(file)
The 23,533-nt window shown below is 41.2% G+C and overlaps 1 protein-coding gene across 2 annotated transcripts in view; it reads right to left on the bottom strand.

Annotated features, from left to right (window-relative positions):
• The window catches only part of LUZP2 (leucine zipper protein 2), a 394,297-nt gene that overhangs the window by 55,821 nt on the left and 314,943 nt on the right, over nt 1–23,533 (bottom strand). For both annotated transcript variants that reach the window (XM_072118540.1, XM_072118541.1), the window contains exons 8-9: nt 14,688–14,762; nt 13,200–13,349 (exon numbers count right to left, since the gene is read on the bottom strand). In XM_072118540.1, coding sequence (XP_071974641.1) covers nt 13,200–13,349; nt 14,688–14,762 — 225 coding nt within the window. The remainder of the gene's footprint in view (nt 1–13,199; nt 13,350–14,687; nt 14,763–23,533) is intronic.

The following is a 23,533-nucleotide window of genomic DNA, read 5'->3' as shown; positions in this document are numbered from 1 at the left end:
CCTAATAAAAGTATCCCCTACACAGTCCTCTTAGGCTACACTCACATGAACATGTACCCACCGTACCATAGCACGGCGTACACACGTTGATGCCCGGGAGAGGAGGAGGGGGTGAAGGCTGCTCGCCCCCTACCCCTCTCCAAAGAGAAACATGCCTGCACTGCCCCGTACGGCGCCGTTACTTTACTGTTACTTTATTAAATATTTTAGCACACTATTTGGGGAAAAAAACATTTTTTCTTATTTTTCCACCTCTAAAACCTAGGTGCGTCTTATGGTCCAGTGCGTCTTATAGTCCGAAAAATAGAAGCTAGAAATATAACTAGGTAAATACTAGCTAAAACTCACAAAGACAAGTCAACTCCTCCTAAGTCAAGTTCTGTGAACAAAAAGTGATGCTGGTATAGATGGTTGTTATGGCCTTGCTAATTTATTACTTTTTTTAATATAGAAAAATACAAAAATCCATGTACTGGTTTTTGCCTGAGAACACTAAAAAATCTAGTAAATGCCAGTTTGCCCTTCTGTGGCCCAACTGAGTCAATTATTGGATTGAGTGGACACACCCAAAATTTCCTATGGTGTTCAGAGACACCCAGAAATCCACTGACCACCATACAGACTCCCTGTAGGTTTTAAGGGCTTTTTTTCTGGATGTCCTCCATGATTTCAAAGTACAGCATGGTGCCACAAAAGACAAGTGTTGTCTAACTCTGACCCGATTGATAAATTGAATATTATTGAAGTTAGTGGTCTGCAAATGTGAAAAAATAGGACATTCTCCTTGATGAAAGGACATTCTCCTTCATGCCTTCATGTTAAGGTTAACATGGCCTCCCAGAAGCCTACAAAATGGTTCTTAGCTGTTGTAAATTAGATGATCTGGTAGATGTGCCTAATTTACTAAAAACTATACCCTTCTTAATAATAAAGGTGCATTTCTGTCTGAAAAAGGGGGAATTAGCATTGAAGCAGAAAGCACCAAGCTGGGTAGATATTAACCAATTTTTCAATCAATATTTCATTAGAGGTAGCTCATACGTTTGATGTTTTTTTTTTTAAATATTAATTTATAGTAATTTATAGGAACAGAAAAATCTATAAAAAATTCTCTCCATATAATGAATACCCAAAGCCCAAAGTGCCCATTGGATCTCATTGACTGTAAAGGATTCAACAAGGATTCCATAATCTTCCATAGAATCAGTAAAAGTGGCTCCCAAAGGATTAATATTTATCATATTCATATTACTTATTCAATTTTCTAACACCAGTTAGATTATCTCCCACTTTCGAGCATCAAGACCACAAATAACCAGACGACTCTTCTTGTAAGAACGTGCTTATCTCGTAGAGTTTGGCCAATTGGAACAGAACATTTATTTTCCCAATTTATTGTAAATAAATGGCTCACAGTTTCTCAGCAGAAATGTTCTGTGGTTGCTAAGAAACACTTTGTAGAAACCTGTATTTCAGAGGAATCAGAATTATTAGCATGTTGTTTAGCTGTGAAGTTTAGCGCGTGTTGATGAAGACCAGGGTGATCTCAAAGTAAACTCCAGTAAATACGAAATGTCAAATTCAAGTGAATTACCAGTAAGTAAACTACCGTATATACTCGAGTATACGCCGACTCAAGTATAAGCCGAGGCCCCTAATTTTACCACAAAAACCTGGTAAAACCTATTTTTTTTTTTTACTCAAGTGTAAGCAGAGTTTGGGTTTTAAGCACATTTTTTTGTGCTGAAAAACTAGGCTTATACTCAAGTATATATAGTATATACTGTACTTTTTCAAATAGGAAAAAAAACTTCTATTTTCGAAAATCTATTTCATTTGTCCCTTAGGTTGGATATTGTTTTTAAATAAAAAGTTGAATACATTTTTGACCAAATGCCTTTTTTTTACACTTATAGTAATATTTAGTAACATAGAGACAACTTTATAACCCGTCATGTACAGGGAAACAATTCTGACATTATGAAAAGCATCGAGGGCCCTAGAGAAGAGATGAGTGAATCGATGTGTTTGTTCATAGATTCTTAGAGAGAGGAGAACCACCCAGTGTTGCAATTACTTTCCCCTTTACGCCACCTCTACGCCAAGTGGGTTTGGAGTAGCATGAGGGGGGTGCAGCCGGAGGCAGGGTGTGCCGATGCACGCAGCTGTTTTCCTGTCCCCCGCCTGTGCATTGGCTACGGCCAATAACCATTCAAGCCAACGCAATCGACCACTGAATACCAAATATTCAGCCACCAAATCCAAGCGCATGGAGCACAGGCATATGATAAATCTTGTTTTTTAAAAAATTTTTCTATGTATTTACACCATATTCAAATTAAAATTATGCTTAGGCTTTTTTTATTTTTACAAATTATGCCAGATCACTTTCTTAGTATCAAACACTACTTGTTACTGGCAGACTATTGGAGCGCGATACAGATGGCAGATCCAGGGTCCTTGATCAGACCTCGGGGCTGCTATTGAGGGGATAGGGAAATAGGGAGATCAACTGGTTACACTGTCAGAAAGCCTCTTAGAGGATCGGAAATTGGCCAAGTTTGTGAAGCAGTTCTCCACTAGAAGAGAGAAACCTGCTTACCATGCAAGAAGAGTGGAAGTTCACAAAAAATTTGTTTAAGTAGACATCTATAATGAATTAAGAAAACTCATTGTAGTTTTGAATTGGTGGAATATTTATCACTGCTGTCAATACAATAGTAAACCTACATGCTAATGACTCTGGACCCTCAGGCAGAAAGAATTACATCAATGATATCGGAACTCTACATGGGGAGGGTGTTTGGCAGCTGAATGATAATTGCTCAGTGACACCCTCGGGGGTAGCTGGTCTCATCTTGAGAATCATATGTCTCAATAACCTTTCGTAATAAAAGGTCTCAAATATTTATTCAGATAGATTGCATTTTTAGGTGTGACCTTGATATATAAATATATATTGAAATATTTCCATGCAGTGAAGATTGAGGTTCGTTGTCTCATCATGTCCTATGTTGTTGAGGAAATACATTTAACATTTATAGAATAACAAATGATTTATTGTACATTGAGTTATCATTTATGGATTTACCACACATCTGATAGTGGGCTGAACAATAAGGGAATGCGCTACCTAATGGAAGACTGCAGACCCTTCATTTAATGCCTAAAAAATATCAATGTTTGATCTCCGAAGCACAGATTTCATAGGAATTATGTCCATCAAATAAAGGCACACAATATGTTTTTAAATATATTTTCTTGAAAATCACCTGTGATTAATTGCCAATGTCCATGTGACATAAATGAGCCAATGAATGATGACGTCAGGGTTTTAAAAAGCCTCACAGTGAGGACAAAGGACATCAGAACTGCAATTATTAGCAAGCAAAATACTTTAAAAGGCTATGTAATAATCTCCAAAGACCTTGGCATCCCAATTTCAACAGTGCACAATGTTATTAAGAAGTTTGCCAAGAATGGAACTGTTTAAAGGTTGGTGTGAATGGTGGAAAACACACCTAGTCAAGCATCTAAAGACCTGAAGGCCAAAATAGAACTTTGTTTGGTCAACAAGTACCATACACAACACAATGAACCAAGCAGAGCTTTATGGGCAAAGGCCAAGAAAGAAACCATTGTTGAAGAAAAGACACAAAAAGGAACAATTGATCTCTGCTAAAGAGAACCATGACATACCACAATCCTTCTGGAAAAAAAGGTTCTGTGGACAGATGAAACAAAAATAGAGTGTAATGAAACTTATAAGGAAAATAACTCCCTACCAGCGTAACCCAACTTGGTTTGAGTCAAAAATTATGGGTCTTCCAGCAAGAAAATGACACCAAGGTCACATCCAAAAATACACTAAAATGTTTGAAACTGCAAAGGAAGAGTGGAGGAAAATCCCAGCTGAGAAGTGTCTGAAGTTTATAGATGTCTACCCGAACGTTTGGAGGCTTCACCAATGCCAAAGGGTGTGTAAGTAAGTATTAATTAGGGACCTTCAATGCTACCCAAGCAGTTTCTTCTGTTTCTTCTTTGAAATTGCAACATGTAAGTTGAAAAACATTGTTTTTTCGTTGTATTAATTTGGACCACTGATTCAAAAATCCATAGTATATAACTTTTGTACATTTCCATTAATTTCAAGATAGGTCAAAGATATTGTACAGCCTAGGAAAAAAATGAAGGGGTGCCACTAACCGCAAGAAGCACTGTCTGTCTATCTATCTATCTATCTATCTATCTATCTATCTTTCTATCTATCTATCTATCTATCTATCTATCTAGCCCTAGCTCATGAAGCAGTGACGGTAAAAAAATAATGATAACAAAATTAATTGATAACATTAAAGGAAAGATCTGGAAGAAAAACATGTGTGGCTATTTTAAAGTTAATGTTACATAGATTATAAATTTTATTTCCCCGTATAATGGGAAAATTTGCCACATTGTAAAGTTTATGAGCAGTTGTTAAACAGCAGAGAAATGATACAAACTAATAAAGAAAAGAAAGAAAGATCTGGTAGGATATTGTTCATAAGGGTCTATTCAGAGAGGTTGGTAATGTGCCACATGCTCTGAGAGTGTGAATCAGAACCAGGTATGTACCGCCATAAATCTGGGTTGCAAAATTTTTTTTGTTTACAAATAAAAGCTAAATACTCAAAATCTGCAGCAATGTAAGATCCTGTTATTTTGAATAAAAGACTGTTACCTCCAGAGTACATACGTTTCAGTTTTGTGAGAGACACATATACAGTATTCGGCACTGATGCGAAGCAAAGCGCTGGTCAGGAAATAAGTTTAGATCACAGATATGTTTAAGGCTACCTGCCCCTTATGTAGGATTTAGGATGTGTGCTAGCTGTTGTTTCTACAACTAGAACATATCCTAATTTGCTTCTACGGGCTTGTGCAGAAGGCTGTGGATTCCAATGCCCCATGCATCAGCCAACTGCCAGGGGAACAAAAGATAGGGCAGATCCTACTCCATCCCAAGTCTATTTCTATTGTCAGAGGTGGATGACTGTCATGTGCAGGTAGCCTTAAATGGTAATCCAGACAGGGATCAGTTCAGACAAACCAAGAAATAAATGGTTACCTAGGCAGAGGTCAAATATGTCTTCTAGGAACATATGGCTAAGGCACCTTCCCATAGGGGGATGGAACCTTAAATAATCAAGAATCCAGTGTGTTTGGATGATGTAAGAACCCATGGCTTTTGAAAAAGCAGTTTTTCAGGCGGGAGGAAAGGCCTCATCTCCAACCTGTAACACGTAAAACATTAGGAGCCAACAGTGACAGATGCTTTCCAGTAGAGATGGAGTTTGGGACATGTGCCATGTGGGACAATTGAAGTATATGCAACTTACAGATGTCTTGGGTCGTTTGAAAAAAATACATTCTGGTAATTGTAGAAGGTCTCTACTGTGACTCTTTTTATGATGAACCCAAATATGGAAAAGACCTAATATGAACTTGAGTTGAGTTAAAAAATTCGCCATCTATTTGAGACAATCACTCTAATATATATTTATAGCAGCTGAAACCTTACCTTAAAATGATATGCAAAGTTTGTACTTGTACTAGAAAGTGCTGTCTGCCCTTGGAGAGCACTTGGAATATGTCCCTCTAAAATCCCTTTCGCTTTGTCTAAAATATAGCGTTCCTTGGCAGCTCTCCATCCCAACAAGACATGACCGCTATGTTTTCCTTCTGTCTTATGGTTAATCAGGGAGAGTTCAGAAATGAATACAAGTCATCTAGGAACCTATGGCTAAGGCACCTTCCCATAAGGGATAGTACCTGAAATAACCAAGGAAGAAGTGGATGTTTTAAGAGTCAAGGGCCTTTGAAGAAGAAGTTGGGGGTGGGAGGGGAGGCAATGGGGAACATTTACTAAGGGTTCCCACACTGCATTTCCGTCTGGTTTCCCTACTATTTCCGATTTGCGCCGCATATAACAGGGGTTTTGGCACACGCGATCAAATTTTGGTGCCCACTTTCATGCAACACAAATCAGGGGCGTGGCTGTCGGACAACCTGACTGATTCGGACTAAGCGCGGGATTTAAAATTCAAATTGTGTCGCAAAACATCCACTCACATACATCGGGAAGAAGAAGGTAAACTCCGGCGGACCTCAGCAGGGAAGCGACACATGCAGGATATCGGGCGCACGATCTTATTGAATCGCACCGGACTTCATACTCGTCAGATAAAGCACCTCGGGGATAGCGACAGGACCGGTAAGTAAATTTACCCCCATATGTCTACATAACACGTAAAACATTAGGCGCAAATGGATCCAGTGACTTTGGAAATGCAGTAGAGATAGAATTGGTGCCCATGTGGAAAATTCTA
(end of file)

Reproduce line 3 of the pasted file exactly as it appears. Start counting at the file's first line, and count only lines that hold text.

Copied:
• The window catches only part of LUZP2 (leucine zipper protein 2), a 394,297-nt gene that overhangs the window by 55,821 nt on the left and 314,943 nt on the right, over nt 1–23,533 (bottom strand). For both annotated transcript variants that reach the window (XM_072118540.1, XM_072118541.1), the window contains exons 8-9: nt 14,688–14,762; nt 13,200–13,349 (exon numbers count right to left, since the gene is read on the bottom strand). In XM_072118540.1, coding sequence (XP_071974641.1) covers nt 13,200–13,349; nt 14,688–14,762 — 225 coding nt within the window. The remainder of the gene's footprint in view (nt 1–13,199; nt 13,350–14,687; nt 14,763–23,533) is intronic.